Source: Radio-Canada website

Cover for baby carrier (cotton, embroidery)

The cover, made of fabric or tanned and smoked leather is sewn and embroidered by women. It is carefully decorated; floral, animal or celestial designs have a symbolic meaning to protect the child and lead him/her on the right path.

The cover was designed to wrap around the outside of a carved wooden baby carrier to help keep the baby in place.

Origin :The Native Museum of Mashteuiatsh
Source: Directory of Quebec cultural heritage

Children’s moccasins (moose leather, embroidery)

For several groups of Native North American’s crafting moccasins is a tradition. It was the ancestral footwear during both summer and winter. Like snowshoes, there are several varieties of moccasins inherent to the different Aboriginal nations. The moccasin boots used in winter resemble the original moccasins, but they cover the ankle and insulation is now provided by a removable felt insert. The moccasin boots are ideal for rawhide snowshoes to travel on snow.

Origin:The Native Museum of Mashteuiatsh
Source: Université Laval – Inventory of Ethnological Resources of Intangible Heritage.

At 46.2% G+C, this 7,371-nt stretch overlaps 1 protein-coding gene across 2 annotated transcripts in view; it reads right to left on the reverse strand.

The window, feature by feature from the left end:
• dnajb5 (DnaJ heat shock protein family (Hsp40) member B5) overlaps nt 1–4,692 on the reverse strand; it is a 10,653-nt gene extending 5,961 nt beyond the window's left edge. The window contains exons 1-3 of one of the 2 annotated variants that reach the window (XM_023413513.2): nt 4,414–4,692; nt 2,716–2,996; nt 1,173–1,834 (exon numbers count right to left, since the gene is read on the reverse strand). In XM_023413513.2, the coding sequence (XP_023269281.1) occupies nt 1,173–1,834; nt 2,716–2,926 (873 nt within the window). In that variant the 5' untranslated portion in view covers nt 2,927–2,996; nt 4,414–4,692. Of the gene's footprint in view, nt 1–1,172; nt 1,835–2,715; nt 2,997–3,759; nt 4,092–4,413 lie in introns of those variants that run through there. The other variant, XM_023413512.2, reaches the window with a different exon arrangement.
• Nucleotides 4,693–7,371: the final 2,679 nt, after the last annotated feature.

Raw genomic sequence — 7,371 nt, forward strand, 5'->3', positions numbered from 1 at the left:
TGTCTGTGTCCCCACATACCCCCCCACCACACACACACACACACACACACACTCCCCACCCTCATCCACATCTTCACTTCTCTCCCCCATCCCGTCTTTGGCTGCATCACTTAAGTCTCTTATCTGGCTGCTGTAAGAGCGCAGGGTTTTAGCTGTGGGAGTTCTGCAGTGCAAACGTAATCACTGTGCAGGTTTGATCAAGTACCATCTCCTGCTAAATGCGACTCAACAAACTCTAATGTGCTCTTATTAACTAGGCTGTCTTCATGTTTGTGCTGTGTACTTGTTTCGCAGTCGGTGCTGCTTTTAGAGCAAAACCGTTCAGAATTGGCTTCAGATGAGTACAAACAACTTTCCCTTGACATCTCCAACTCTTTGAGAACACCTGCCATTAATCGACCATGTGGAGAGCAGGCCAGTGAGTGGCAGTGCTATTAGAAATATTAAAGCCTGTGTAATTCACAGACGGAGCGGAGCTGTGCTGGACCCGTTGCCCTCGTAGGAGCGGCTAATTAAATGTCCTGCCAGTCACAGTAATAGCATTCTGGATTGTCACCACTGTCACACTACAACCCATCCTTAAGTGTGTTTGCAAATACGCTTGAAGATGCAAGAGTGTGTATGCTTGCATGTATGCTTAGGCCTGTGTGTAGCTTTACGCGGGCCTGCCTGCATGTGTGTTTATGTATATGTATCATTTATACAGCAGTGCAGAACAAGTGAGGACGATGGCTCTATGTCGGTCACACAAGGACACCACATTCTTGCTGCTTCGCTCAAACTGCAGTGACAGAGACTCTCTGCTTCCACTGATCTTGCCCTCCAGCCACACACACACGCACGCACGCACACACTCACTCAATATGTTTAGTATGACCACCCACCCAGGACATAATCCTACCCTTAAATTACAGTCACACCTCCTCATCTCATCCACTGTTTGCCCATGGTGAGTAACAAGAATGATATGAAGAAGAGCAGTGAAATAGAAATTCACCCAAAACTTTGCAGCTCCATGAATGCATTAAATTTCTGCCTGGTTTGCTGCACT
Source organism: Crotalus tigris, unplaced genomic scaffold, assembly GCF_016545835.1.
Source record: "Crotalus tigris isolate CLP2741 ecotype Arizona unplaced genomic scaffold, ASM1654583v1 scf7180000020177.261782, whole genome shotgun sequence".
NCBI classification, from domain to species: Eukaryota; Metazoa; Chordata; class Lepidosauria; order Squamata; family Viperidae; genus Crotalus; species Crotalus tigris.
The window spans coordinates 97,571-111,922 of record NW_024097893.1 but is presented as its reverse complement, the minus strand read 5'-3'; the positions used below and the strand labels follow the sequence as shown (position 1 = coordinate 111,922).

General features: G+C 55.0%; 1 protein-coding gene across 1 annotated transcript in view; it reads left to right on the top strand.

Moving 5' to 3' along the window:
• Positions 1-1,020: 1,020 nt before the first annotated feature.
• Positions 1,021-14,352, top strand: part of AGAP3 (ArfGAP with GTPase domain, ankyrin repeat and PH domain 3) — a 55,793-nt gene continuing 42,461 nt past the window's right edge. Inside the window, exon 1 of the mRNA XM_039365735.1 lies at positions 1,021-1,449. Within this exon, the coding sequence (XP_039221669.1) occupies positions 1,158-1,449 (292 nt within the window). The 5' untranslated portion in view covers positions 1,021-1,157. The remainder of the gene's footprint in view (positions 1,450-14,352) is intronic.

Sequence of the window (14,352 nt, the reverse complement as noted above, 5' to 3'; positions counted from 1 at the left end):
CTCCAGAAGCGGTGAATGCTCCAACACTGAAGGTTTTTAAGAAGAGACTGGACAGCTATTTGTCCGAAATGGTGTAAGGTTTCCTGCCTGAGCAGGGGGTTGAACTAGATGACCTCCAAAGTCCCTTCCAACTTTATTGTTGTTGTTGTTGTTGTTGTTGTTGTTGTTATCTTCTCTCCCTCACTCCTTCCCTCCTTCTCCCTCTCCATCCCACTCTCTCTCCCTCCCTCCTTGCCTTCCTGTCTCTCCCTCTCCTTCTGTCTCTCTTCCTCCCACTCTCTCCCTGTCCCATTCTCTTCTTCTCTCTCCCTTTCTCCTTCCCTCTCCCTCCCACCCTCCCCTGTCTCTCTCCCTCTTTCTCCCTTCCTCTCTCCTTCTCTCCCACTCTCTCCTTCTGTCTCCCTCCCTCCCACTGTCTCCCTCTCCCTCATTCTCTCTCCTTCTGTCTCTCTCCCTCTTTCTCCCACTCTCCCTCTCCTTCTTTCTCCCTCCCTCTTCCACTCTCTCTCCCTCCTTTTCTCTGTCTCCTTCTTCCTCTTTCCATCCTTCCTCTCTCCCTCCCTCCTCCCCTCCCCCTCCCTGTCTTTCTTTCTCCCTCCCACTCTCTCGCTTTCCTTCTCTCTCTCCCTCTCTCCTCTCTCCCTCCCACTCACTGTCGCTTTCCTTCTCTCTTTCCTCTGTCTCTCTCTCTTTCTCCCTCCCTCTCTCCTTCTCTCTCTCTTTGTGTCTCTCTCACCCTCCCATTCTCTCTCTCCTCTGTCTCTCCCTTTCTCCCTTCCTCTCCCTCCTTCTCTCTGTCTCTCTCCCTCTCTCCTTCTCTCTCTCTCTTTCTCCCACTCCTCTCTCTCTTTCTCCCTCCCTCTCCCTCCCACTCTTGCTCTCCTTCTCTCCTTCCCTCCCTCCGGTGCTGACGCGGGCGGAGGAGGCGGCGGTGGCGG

Flower embroidery pattern (kraft paper)

In the late 18th century, Métis women from the Great Lakes and Red River area of Manitoba sewed moccasins, tobacco pouches, saddles, gloves and clothes decorated with bright colourful beads and silks that caught the eye of travelers. These imaginative women would develop a distinctive floral design that would become the most widely used style among the Métis throughout the 19th century.

Sewing for a Living
Métis women did not sew solely to clothe their families, their sewing also benefited the men in trading posts, as well as many passing travelers heading west. These women were essential to the fur trade industry, for they did not only serve as companions (and mates) to the men, but they also worked as much needed labourers to convert meat into pemmican and skins into clothing. In fact, they were genuine seamstresses, since they sewed the gloves, hats, leggings, moccasins and coats that men wore as everyday clothes in their community and when working in the trading posts.

Origin:The Native Museum of Mashteuiatsh
Source: Encyclopedia of French Cultural Heritage in North America website